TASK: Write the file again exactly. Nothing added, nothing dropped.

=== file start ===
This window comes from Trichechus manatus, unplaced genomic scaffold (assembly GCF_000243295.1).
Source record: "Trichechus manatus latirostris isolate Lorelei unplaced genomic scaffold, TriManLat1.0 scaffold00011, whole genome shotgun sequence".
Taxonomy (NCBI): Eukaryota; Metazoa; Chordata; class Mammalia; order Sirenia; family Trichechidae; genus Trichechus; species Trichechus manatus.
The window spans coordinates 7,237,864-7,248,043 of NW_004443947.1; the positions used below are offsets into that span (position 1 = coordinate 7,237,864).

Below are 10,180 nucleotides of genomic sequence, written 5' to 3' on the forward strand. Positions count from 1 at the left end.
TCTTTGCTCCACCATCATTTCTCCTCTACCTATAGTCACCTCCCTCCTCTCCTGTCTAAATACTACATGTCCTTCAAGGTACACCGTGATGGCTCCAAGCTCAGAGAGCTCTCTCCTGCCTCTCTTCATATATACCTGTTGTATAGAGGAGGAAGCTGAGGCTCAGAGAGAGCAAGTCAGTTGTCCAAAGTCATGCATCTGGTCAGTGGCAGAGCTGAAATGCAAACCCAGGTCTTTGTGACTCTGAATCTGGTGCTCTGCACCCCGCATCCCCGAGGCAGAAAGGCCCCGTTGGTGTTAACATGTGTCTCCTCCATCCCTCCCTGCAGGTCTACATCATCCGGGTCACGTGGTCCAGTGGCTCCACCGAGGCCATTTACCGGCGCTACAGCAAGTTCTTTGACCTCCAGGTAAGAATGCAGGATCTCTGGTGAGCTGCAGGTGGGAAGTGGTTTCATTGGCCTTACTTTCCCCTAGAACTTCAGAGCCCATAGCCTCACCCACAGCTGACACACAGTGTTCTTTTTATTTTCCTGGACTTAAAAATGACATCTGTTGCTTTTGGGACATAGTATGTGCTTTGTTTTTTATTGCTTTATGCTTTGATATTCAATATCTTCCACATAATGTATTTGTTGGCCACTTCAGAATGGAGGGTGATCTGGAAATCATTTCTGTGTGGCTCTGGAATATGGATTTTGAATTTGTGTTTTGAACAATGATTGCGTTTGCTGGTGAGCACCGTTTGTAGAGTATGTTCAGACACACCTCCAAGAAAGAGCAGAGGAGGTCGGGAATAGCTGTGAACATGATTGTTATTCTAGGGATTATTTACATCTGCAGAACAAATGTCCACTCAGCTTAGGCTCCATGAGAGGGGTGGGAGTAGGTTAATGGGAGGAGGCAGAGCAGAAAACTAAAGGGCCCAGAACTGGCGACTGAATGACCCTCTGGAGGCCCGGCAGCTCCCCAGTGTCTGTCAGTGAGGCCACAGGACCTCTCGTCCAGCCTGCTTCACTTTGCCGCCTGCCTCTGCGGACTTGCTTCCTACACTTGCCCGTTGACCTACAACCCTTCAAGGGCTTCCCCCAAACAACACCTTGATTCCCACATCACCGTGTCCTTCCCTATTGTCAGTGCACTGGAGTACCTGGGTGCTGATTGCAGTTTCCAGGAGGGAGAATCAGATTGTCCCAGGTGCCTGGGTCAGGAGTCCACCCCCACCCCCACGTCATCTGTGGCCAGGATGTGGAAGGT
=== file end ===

This window comes from Trichechus manatus, unplaced genomic scaffold (assembly GCF_000243295.1).
Source record: "Trichechus manatus latirostris isolate Lorelei unplaced genomic scaffold, TriManLat1.0 scaffold00011, whole genome shotgun sequence".
Taxonomy (NCBI): Eukaryota; Metazoa; Chordata; class Mammalia; order Sirenia; family Trichechidae; genus Trichechus; species Trichechus manatus.
The window spans coordinates 7,237,864-7,248,043 of NW_004443947.1; the positions used below are offsets into that span (position 1 = coordinate 7,237,864).

Below are 10,180 nucleotides of genomic sequence, written 5' to 3' on the forward strand. Positions count from 1 at the left end.
TCTTTGCTCCACCATCATTTCTCCTCTACCTATAGTCACCTCCCTCCTCTCCTGTCTAAATACTACATGTCCTTCAAGGTACACCGTGATGGCTCCAAGCTCAGAGAGCTCTCTCCTGCCTCTCTTCATATATACCTGTTGTATAGAGGAGGAAGCTGAGGCTCAGAGAGAGCAAGTCAGTTGTCCAAAGTCATGCATCTGGTCAGTGGCAGAGCTGAAATGCAAACCCAGGTCTTTGTGACTCTGAATCTGGTGCTCTGCACCCCGCATCCCCGAGGCAGAAAGGCCCCGTTGGTGTTAACATGTGTCTCCTCCATCCCTCCCTGCAGGTCTACATCATCCGGGTCACGTGGTCCAGTGGCTCCACCGAGGCCATTTACCGGCGCTACAGCAAGTTCTTTGACCTCCAGGTAAGAATGCAGGATCTCTGGTGAGCTGCAGGTGGGAAGTGGTTTCATTGGCCTTACTTTCCCCTAGAACTTCAGAGCCCATAGCCTCACCCACAGCTGACACACAGTGTTCTTTTTATTTTCCTGGACTTAAAAATGACATCTGTTGCTTTTGGGACATAGTATGTGCTTTGTTTTTTATTGCTTTATGCTTTGATATTCAATATCTTCCACATAATGTATTTGTTGGCCACTTCAGAATGGAGGGTGATCTGGAAATCATTTCTGTGTGGCTCTGGAATATGGATTTTGAATTTGTGTTTTGAACAATGATTGCGTTTGCTGGTGAGCACCGTTTGTAGAGTATGTTCAGACACACCTCCAAGAAAGAGCAGAGGAGGTCGGGAATAGCTGTGAACATGATTGTTATTCTAGGGATTATTTACATCTGCAGAACAAATGTCCACTCAGCTTAGGCTCCATGAGAGGGGTGGGAGTAGGTTAATGGGAGGAGGCAGAGCAGAAAACTAAAGGGCCCAGAACTGGCGACTGAATGACCCTCTGGAGGCCCGGCAGCTCCCCAGTGTCTGTCAGTGAGGCCACAGGACCTCTCGTCCAGCCTGCTTCACTTTGCCGCCTGCCTCTGCGGACTTGCTTCCTACACTTGCCCGTTGACCTACAACCCTTCAAGGGCTTCCCCCAAACAACACCTTGATTCCCACATCACCGTGTCCTTCCCTATTGTCAGTGCACTGGAGTACCTGGGTGCTGATTGCAGTTTCCAGGAGGGAGAATCAGATTGTCCCAGGTGCCTGGGTCAGGAGTCCACCCCCACCCCCACGTCATCTGTGGCCAGGATGTGGAAGGT